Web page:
With its deft use of brushed aluminum for instrument bezels, pedals, handles and knobs, Audi AG's TT Coupe set a new standard in interior design when it made its debut at the Frankfurt Auto Show in 1995. The vehicle is credited with sounding a wakeup call, forcing automakers on both sides of the Atlantic to view interiors as ever more integral parts of the overall driving experience. Now, designers are experimenting with never-before used substances as well as new and unexpected applications of time-tested materials.

Since the TT's arrival, metallics have become increasingly popular and now are found in a wide range of vehicles, from luxury (Porsche Boxster) to entry-level (PT Cruiser). To complement this, designers are developing cloth and leather upholstery with metallic sheens. As more vehicles get aluminum or metallic interior accents, however, the danger of overexposure exists, and automakers looking for interiors that stand out must come up with innovative solutions.

To that end, Peter Davis, director of the Advanced Interiors Studio at General Motors Design, says the No. 1 automaker is focusing on an “honest” approach to plastics — in other words, plastics that don't have a false “animal” grain. Many suppliers appear to be on board with this newfound philosophy. As one Johnson Controls designer puts it, “Younger buyers want honesty. If it's synthetic, great, but don't make it fake.”

“We can do much more interesting things without trying to imitate nature with unnatural materials,” adds Rus Shafer, director of Industrial Design at Intier Automotive Interiors. Among them, Mr. Shafer says, are soft-touch paints on plastics to make harder parts feel softer and plastic parts that are translucent — a design influence borrowed from the trendy Apple iMac computer. Textron Automotive, at the behest of its OEM customers, also is experimenting heavily with soft-touch paints.

Luxury makers such as Mercedes-Benz and Jaguar continue to experiment with carbon fiber, especially on gearshift levers, center consoles and frame covers of sporty seats. “I can definitely see applications for it in a coupe or a sporty sedan such as the E-Class or AMG S-Class,” says Benjamin Dimson, chief designer and assistant general manager, Mercedes-Benz Advanced Design of North America.

Then, of course, there's the old faithful for interiors: leather. Historically seen as a status symbol, it's now becoming more practical for lower-end vehicles. A current trend toward leather-wrapped instrument panels, door inserts, consoles, gearshifts, steering wheels and dashboards threatens to transform leather into an everyday item. Some luxury marques are taking pains to keep their leather from becoming mundane.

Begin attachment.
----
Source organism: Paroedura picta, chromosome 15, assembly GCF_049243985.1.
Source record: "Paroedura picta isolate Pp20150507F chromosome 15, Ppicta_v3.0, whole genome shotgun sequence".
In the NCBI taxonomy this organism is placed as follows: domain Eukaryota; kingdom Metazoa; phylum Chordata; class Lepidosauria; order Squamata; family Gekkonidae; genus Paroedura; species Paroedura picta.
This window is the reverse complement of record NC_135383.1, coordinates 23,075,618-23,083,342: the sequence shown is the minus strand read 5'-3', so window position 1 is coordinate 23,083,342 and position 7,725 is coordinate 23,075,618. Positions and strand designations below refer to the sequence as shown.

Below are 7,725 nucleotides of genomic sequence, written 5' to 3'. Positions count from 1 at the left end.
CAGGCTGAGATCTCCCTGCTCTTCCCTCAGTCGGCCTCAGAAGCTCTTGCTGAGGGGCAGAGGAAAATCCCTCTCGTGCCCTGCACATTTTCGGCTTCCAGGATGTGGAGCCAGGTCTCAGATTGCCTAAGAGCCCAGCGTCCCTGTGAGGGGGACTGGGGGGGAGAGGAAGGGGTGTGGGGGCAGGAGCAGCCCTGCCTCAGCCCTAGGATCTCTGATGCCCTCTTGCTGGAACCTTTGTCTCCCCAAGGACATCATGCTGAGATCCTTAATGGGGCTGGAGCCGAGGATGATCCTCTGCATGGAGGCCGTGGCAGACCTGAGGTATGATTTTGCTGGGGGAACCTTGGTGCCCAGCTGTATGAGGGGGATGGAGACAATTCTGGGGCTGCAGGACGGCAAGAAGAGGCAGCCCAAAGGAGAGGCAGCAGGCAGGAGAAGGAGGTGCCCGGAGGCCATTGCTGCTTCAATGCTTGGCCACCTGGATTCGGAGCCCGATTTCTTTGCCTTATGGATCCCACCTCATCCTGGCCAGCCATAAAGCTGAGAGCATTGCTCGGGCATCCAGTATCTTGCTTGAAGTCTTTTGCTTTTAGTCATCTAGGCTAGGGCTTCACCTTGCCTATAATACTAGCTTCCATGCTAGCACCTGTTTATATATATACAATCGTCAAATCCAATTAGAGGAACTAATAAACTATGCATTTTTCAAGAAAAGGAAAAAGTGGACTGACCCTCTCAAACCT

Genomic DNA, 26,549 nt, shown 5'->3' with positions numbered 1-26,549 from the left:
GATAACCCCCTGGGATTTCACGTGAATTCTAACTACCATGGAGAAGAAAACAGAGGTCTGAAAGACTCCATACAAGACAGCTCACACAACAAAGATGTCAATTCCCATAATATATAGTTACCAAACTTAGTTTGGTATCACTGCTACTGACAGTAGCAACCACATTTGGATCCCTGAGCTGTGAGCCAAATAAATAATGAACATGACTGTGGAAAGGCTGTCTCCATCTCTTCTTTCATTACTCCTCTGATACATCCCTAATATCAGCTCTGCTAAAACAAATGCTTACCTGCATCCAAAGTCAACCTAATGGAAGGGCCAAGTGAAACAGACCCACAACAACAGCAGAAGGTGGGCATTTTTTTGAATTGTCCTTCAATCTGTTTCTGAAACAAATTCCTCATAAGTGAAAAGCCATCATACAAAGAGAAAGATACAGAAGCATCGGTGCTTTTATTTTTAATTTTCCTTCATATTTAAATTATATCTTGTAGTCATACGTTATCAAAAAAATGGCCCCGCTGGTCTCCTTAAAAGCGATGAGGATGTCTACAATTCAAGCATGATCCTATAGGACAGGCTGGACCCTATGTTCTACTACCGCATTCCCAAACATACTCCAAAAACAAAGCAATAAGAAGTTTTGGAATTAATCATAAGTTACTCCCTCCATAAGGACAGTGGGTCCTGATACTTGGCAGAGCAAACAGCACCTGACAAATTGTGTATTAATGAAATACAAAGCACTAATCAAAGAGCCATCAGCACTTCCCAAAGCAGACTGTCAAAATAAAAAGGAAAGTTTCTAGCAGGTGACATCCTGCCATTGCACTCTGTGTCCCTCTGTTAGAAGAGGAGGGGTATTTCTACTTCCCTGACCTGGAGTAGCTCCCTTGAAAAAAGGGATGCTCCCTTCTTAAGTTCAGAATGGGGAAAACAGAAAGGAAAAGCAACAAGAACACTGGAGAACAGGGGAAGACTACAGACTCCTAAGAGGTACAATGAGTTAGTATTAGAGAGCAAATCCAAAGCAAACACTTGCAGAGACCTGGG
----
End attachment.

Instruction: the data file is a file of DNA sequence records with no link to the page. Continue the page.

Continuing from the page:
“We are trying to push our suppliers to come up with a supple leather that gets as close to a furniture-grade aniline leather as possible in order to differentiate our leathers from everyone else's. We have to take it one step further by finding suppliers with more unique hides and a more unique texture,” says Mr. Dimson. Lorene Boettcher, international styling coordinator for Seton Co., says her company is working on producing leathers that are as soft as possible while still meeting OEM specifications.

The continuing popularity of traditional leather, which shows no sign of waning anytime soon, doesn't bode well for Ostrich Automotive Components, a South African consortium that is trying to sell automakers on putting more ostrich leather into cars and trucks. While a few manufacturers have experimented with the pimpled-looking material, many designers feel there just isn't a big enough demand for widespread use in production vehicles. Besides its high cost and low volumes, there are issues with the size, quality and quantity of ostrich hides compared to the much more ubiquitous cow hides. Some designers also suggest that ostrich leather is too aggressive-looking for most consumers to accept. “Once upon a time, it was probably a refined item, but today it's mostly seen as garish-looking,” one executive says.

Always on the lookout for something new and different, Larry Cole, executive product planning manager at DuPont Automotive, says his company is working on a material called Leather With Lycra (or LWL) for seating, shifters, and steering wheels. Designers are interested in it because it can be fitted around curved surfaces with less wrinkling and fewer seams than traditional leather alone, Mr. Cole says. DuPont continues to see interest from automakers for its Corian kitchen countertop product for use as accent trim on handles and knobs. Mr. Cole says the interest is coming from high-end marques — “the Jaguars and BMWs of the world.” He estimates the faux mineral plastic could be in luxury vehicles as early as three years from now. “We may even see it debuting at next year's car shows.”

Some suppliers and automakers also are looking at using recyclable materials such as cork and natural fibers. “With the right binder, cork is being considered as a viable alternative to wood as an accent trim,” says Thelma Sibley, manager of Sensory Element Design, Johnson Controls. GM's Mr. Davis says there are several international efforts under way to use natural scrap materials as fillers in seating as well as in areas that are actually seen by occupants.